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Slider Frame Plating Stress test?

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Old 02-10-2011, 09:22 PM   #1
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Slider Frame Plating Stress test?

Found it:

Copied from NWTOYS.com Member: tcmaboy

Not my work all his ^

Slider mounting
Carried over from WATTORA

The following are stress analyses of various slider mounting methods. This does not address any specific design, but rather general concepts.

Modeling was done in SolidWorks and analysis was done using COSMOSWorks. It was assumed that all parts are welded so solid bodies, not assemblies, were modeled. The material specified was mild steel.

It was assumed that the largest loading a slider will experience is a vertical load as a result of a truck sliding off an obstacle and impacting an object. The load applied in the model is based on an assumption that the load is distributed among many mounting legs. To simplify modeling a single leg was simulated and an appropriate fraction of the load was applied.

Method 1: Diamond shaped plates.

The slider is mounted using a diamond shaped plate attached to the outer wall of the frame rail. This method places the welds at 45 degree angles to the frame which allows the load to be spread over all of the welded surfaces. Each welded side will experience less stress, however there is a large stress concentration at the upper and lower corners of the plate.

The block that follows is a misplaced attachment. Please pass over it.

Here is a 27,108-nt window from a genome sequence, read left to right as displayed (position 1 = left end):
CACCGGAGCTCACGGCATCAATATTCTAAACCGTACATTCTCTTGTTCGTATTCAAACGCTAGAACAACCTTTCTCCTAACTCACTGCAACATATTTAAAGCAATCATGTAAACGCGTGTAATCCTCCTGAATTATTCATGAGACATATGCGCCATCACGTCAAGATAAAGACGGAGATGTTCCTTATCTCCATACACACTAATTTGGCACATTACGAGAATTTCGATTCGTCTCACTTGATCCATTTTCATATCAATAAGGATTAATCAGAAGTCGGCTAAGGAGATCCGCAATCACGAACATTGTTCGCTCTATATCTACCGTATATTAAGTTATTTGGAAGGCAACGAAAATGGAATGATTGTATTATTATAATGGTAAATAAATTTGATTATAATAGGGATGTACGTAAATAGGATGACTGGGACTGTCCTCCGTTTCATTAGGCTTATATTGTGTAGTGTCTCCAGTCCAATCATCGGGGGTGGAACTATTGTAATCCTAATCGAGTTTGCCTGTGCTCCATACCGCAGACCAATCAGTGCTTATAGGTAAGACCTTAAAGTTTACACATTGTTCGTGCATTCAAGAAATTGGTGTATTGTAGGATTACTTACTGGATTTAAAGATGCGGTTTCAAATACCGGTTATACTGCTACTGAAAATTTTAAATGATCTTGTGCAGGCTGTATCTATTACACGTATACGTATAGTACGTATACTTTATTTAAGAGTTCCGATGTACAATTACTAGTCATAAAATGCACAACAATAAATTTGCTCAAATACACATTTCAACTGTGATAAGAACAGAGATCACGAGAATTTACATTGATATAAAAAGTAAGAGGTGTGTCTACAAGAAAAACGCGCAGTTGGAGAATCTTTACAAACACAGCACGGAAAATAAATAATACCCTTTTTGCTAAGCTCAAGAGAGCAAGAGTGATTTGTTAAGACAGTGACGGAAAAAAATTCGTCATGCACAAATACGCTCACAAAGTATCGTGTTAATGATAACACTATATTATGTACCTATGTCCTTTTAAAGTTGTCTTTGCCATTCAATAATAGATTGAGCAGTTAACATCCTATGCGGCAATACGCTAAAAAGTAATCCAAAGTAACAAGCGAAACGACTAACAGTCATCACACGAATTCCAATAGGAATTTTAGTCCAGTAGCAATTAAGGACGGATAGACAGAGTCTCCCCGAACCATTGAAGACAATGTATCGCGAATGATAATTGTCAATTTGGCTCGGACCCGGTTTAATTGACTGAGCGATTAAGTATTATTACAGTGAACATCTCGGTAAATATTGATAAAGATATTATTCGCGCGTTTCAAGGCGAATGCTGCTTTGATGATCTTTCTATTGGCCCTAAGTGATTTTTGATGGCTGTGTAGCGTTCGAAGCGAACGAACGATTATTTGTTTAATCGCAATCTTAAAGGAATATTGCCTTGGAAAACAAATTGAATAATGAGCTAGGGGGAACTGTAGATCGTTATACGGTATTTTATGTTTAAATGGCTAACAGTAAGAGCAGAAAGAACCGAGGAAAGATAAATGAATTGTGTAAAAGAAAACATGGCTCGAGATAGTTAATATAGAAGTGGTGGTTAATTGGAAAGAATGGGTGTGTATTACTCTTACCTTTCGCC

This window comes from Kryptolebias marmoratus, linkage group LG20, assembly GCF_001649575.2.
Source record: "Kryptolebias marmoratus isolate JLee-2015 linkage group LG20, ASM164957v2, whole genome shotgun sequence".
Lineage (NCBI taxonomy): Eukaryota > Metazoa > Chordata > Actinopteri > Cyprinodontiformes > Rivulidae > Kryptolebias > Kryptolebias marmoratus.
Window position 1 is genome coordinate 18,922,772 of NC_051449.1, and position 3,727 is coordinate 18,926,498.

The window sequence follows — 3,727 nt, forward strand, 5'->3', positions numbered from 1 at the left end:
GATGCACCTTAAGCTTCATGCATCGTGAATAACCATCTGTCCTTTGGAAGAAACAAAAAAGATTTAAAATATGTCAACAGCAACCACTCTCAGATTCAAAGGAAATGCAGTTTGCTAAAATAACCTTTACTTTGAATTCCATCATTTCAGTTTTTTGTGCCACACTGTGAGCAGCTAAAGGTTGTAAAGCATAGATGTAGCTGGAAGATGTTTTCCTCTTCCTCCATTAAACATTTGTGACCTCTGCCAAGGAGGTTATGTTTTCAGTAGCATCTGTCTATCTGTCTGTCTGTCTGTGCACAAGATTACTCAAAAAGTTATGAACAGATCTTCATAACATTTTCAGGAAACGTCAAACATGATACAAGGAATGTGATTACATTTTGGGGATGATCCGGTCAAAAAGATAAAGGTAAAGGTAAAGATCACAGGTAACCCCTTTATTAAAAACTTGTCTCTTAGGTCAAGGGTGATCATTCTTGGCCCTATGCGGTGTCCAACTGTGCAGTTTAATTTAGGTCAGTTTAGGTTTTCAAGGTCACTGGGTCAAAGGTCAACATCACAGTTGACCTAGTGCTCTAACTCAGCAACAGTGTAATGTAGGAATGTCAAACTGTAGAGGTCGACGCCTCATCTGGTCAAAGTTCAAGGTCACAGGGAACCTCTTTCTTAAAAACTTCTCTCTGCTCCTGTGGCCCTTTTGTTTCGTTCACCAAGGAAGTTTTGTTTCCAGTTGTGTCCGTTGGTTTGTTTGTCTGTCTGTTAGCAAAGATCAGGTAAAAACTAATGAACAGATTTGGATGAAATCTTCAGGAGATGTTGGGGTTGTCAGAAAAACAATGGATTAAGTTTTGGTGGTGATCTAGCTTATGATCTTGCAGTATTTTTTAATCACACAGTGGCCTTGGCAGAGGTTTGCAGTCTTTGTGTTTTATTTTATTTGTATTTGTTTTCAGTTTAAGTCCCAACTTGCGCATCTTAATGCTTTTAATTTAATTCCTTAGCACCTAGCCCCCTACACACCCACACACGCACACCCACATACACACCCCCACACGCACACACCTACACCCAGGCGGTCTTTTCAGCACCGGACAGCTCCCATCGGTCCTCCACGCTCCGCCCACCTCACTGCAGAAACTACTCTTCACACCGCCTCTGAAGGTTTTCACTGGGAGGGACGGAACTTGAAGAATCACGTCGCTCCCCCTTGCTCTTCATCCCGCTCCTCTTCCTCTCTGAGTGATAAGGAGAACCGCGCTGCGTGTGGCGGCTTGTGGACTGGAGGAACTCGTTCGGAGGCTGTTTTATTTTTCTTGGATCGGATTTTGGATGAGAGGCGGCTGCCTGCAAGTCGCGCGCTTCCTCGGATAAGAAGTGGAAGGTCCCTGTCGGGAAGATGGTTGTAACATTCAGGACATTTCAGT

Method 2: Square shaped plates.

The slider is mounted with a square plate to the outer wall of the frame rail. With this method only two of the four weld surfaces will be placed under a load. Each individual weld will experience higher loading, however the stress concentration that results from the diamond mounting method is eliminated and the peak loading that the plate experiences is lower than the peak loading that results at the corners of the diamond method.



Method 3: Leg through frame.

A hole is drilled through both walls of the frame and the leg is inserted and welded to both walls. This method spreads the load across both walls of the frame. Spreading the load over a larger portion of the frame significantly lowers the stress at any given point in the frame walls. With this method there are no sharp corners that result in stress concentrations.



Design refinements.

Rounding off corners will reduce the stress concentration at that point. The larger the radius the greater the reduction in stress.

Mounting methods that include both walls of the frame are preferable to those that only use the outside wall.

Larger plates will spread the load over a larger area.

Gusseting the legs will reduce the stress at the base of the leg where it meets the mounting point. The load will be transfered to the point where the gusset meets the frame.




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Old 02-11-2011, 03:37 PM   #4
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neato
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Old 02-11-2011, 03:39 PM   #5
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good stuff. If i still had a solidworks license i'd do some FEA on bolted vs weld on options.
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Old 02-11-2011, 03:41 PM   #6
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Quote: